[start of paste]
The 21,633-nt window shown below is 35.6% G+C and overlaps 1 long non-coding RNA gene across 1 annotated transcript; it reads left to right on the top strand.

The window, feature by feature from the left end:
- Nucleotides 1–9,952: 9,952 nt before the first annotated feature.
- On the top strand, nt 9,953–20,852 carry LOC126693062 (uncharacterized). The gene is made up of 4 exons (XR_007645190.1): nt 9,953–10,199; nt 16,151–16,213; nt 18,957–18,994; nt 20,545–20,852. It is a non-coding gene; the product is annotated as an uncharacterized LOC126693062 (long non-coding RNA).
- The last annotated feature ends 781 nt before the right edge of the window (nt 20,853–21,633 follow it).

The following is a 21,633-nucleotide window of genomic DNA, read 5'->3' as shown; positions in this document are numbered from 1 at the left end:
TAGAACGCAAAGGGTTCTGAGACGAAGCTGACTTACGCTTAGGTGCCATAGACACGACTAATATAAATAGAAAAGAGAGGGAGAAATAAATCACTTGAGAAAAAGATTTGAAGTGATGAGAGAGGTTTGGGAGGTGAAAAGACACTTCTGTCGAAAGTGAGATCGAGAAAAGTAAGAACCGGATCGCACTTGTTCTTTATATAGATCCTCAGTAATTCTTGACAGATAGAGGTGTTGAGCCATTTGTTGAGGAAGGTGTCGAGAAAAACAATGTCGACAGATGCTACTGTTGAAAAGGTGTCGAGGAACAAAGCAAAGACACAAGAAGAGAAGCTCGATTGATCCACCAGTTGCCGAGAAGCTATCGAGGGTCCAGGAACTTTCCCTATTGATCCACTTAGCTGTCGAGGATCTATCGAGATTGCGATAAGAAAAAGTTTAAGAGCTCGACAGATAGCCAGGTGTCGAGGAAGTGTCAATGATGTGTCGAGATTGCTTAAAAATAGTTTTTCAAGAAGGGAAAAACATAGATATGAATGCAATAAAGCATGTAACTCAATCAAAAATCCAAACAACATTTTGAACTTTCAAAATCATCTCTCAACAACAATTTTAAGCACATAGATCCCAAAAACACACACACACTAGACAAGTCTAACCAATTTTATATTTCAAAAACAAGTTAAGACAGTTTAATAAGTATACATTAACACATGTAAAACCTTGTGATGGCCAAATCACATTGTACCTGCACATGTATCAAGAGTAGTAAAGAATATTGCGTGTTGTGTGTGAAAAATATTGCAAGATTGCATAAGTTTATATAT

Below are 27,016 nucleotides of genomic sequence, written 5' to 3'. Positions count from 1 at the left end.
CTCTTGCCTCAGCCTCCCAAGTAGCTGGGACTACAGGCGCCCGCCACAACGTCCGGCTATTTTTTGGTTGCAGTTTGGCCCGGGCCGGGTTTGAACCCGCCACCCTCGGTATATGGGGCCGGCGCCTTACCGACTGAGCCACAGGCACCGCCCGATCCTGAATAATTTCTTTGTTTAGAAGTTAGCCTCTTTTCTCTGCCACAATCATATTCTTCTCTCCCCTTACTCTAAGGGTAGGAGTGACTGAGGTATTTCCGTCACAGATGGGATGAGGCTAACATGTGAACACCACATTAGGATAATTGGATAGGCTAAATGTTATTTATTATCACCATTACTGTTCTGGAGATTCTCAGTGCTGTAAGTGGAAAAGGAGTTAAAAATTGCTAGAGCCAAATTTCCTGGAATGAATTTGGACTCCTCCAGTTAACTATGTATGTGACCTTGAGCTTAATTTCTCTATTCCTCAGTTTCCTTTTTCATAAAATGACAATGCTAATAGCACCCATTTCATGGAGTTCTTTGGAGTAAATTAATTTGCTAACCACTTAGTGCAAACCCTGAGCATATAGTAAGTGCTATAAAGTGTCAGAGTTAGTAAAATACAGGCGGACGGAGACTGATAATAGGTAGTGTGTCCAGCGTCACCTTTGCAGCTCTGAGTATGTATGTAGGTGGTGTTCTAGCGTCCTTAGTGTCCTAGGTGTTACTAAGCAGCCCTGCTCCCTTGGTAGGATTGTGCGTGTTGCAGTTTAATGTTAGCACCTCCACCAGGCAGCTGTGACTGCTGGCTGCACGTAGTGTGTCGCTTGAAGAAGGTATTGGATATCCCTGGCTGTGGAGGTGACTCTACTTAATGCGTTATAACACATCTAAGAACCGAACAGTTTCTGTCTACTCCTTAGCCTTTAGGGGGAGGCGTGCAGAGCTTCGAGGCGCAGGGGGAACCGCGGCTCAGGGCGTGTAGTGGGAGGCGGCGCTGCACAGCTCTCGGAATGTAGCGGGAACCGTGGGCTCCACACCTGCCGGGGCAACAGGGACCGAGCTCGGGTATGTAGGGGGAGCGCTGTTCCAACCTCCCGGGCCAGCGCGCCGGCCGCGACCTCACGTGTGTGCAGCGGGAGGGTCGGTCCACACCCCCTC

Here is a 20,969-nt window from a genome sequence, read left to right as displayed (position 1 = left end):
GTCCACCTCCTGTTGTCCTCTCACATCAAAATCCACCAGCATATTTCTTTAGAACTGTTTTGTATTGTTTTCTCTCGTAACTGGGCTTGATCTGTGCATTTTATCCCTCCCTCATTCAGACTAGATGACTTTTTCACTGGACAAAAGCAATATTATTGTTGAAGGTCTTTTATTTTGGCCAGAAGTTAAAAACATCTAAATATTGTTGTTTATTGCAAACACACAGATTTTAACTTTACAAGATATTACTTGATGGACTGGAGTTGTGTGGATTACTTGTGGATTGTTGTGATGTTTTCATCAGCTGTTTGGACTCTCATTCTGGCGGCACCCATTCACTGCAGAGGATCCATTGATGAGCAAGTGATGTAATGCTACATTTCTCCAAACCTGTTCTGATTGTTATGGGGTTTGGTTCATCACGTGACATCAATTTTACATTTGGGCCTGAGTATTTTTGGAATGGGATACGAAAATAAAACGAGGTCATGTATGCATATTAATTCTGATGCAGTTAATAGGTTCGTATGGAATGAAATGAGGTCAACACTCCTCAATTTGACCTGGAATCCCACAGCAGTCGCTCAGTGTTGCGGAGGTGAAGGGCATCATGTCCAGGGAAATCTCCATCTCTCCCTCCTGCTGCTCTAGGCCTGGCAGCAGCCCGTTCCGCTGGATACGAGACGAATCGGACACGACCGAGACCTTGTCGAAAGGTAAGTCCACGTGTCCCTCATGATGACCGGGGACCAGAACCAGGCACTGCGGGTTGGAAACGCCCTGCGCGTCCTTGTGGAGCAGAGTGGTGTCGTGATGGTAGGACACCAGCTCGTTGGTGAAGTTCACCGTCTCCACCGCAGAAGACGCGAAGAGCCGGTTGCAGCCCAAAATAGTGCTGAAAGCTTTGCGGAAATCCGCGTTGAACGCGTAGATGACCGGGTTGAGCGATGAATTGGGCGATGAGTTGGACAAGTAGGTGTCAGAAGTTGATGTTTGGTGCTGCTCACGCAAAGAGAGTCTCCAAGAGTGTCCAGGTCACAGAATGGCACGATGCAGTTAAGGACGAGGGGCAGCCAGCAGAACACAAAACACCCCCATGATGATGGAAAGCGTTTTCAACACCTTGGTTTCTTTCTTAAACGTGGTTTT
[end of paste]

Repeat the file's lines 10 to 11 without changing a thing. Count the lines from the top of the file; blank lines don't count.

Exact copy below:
Here is a 20,969-nt window from a genome sequence, read left to right as displayed (position 1 = left end):
GTCCACCTCCTGTTGTCCTCTCACATCAAAATCCACCAGCATATTTCTTTAGAACTGTTTTGTATTGTTTTCTCTCGTAACTGGGCTTGATCTGTGCATTTTATCCCTCCCTCATTCAGACTAGATGACTTTTTCACTGGACAAAAGCAATATTATTGTTGAAGGTCTTTTATTTTGGCCAGAAGTTAAAAACATCTAAATATTGTTGTTTATTGCAAACACACAGATTTTAACTTTACAAGATATTACTTGATGGACTGGAGTTGTGTGGATTACTTGTGGATTGTTGTGATGTTTTCATCAGCTGTTTGGACTCTCATTCTGGCGGCACCCATTCACTGCAGAGGATCCATTGATGAGCAAGTGATGTAATGCTACATTTCTCCAAACCTGTTCTGATTGTTATGGGGTTTGGTTCATCACGTGACATCAATTTTACATTTGGGCCTGAGTATTTTTGGAATGGGATACGAAAATAAAACGAGGTCATGTATGCATATTAATTCTGATGCAGTTAATAGGTTCGTATGGAATGAAATGAGGTCAACACTCCTCAATTTGACCTGGAATCCCACAGCAGTCGCTCAGTGTTGCGGAGGTGAAGGGCATCATGTCCAGGGAAATCTCCATCTCTCCCTCCTGCTGCTCTAGGCCTGGCAGCAGCCCGTTCCGCTGGATACGAGACGAATCGGACACGACCGAGACCTTGTCGAAAGGTAAGTCCACGTGTCCCTCATGATGACCGGGGACCAGAACCAGGCACTGCGGGTTGGAAACGCCCTGCGCGTCCTTGTGGAGCAGAGTGGTGTCGTGATGGTAGGACACCAGCTCGTTGGTGAAGTTCACCGTCTCCACCGCAGAAGACGCGAAGAGCCGGTTGCAGCCCAAAATAGTGCTGAAAGCTTTGCGGAAATCCGCGTTGAACGCGTAGATGACCGGGTTGAGCGATGAATTGGGCGATGAGTTGGACAAGTAGGTGTCAGAAGTTGATGTTTGGTGCTGCTCACGCAAAGAGAGTCTCCAAGAGTGTCCAGGTCACAGAATGGCACGATGCAGTTAAGGACGAGGGGCAGCCAGCAGAACACAAAACACCCCCATGATGATGGAAAGCGTTTTCAACACCTTGGTTTCTTTCTTAAACGTGGTTTT